Whistleblowers serve the public when they expose fraudulent healthcare billings to Medicare and other government programs. Laws that enable qui tam lawsuits allow whistleblowers to benefit themselves as well as the public. When they prove that the government was defrauded, prevailing whistleblowers are allowed to keep a percentage of the award against the fraudulent biller. Medical billing and coding specialists often provide a vital part of the whistleblower’s proof.
Qui Tam Lawsuits
Qui tam is the short version of a long Latin phrase that might be translated as “suing on behalf of the king as well as himself.” While America is not ruled by a king, qui tam is used in modern American law to refer to a lawsuit brought on behalf of both a whistleblower and the government.
Most qui tam lawsuits are brought under the federal False Claims Act or equivalent state law. The False Claims Act allows individuals who are not government employees to sue government contractors who commit fraud against the government. For the purpose of the False Claim Act, a contractor is someone outside of the government who bills the government for goods or services.
In recent decades, most suits under the False Claims Act have been filed against doctors, clinics, hospitals, and other healthcare providers who deliberately overcharge for services provided (or not provided) to patients receiving Medicare, Medicaid, or other public health benefits. The suit seeks recovery of payments made because of fraudulent billings.
The False Claims Act rewards the person who brings the suit by allowing that person (known as the relator) to keep a percentage of any award or settlement. The U.S. Department of Justice has the option of taking over the case. If it does so, the relator receives a smaller share of the proceeds. However, statistics suggest that the relator is more likely to prevail when the government intervenes.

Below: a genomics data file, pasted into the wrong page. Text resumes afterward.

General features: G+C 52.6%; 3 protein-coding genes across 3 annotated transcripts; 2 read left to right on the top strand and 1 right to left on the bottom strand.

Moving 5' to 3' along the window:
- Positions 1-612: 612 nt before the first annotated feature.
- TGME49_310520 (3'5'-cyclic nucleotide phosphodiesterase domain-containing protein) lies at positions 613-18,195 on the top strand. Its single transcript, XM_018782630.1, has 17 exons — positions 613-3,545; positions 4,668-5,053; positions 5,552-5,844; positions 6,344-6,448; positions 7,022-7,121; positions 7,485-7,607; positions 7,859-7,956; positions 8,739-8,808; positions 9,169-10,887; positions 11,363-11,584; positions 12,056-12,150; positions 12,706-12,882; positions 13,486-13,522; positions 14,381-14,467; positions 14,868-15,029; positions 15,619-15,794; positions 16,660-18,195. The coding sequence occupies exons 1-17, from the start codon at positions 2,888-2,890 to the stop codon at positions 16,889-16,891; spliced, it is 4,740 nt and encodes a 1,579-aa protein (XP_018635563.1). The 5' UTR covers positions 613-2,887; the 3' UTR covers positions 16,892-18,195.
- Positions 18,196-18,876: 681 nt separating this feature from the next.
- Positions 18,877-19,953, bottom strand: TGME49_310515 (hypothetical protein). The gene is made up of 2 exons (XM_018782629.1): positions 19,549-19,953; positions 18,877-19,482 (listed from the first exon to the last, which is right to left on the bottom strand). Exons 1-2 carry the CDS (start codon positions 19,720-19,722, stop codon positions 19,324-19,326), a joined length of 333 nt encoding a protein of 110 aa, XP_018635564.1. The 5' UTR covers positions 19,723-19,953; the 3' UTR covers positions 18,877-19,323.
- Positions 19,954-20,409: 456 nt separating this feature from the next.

Medicare Fraud Whistleblowers
False Claims Act lawsuits are typically brought by whistleblowers. In cases involving fraudulent medical billing, relators are often employees of the healthcare provider who decide to blow the whistle on their employer’s fraudulent billing practices. In some cases, relators are patients who realize the government is being billed for services that they never received.
Whistleblowers who bring a False Claims Act lawsuit must file a complaint under seal in federal court. All parties keep the lawsuit confidential while it is pending.
The relator must provide a copy of the lawsuit to the U.S. Attorney in the district where the lawsuit was filed. The government then decides whether it wants to intervene in the case. In addition to improving the likelihood of a favorable outcome, government intervention assures that government bears the cost of bringing the suit. Most relators are willing to take a smaller share of the ultimate proceeds in exchange for having the power of the federal government on their side.
The Justice Department reports that more than 600 qui tam lawsuits have been filed in each of the past several years. The government recovered at least $2 billion, and often more than $4 billion, from whistleblower lawsuits in each of those years. False Claims Act lawsuits are particularly attractive to attorneys because a fee-shifting statute requires the defendant to pay the fees of the prevailing party.